Cox's theorem
Cox's theorem, named after the physicist Richard Threlkeld Cox, is a derivation of the laws of probability theory from a certain set of postulates. This derivation justifies the so-called "logical" interpretation of probability. As the laws of probability derived by Cox's theorem are applicable to...

. Requirements of rationality and consistency are also important for subjectivists, for which the probability corresponds to a 'personal belief'. For subjectivists however, rationality and consistency constrain the probabilities a subject may have, but allow for substantial variation within those constraints. The objective and subjective variants of Bayesian probability differ mainly in their interpretation and construction of the prior probability.

## History

The term Bayesian refers to Thomas Bayes
Thomas Bayes
Thomas Bayes was an English mathematician and Presbyterian minister, known for having formulated a specific case of the theorem that bears his name: Bayes' theorem...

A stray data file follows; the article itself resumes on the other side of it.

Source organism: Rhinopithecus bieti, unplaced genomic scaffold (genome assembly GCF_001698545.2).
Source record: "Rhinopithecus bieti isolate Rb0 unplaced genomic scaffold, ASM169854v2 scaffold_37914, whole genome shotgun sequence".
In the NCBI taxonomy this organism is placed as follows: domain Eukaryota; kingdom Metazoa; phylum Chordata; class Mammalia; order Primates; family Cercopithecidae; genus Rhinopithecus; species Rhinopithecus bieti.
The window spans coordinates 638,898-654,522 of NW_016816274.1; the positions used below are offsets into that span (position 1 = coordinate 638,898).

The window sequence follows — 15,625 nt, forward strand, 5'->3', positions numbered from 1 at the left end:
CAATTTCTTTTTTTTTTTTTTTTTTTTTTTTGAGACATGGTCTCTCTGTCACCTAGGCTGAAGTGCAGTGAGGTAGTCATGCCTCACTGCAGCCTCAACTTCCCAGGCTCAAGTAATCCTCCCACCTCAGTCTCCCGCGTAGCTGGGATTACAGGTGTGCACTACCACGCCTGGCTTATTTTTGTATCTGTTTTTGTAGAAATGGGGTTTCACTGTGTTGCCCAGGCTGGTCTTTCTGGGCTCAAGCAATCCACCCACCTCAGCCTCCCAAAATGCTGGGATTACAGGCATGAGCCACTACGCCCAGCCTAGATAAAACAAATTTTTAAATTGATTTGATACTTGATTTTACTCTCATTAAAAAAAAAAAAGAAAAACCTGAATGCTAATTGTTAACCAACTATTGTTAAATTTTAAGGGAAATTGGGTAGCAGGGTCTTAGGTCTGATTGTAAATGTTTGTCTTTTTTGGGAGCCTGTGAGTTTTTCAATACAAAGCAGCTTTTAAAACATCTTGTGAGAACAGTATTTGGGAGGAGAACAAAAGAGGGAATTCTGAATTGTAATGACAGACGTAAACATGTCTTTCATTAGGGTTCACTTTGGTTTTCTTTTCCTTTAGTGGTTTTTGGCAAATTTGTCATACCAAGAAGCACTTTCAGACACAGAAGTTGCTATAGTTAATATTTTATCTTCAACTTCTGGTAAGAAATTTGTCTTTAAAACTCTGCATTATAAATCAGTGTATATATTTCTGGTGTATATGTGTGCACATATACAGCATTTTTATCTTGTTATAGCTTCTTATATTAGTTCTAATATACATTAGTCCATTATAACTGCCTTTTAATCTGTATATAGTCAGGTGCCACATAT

(1702–1761), who proved a special case of what is now called Bayes' theorem
Bayes' theorem
In probability theory and applications, Bayes' theorem relates the conditional probabilities P and P. It is commonly used in science and engineering. The theorem is named for Thomas Bayes ....

in a paper titled "An Essay towards solving a Problem in the Doctrine of Chances
An Essay towards solving a Problem in the Doctrine of Chances
An Essay towards solving a Problem in the Doctrine of Chances is a work on the mathematical theory of probability by the Reverend Thomas Bayes, published in 1763, two years after its author's death. It included a statement of a special case of what is now called Bayes' theorem. In 18th-century...

". In that special case, the prior and posterior distributions were Beta distributions and the data came from Bernoulli trial
Bernoulli trial
In the theory of probability and statistics, a Bernoulli trial is an experiment whose outcome is random and can be either of two possible outcomes, "success" and "failure"....

s. It was Pierre-Simon Laplace
Pierre-Simon Laplace
Pierre-Simon, marquis de Laplace was a French mathematician and astronomer whose work was pivotal to the development of mathematical astronomy and statistics. He summarized and extended the work of his predecessors in his five volume Mécanique Céleste...

(1749–1827) who introduced a general version of the theorem and used it to approach problems in celestial mechanics
Celestial mechanics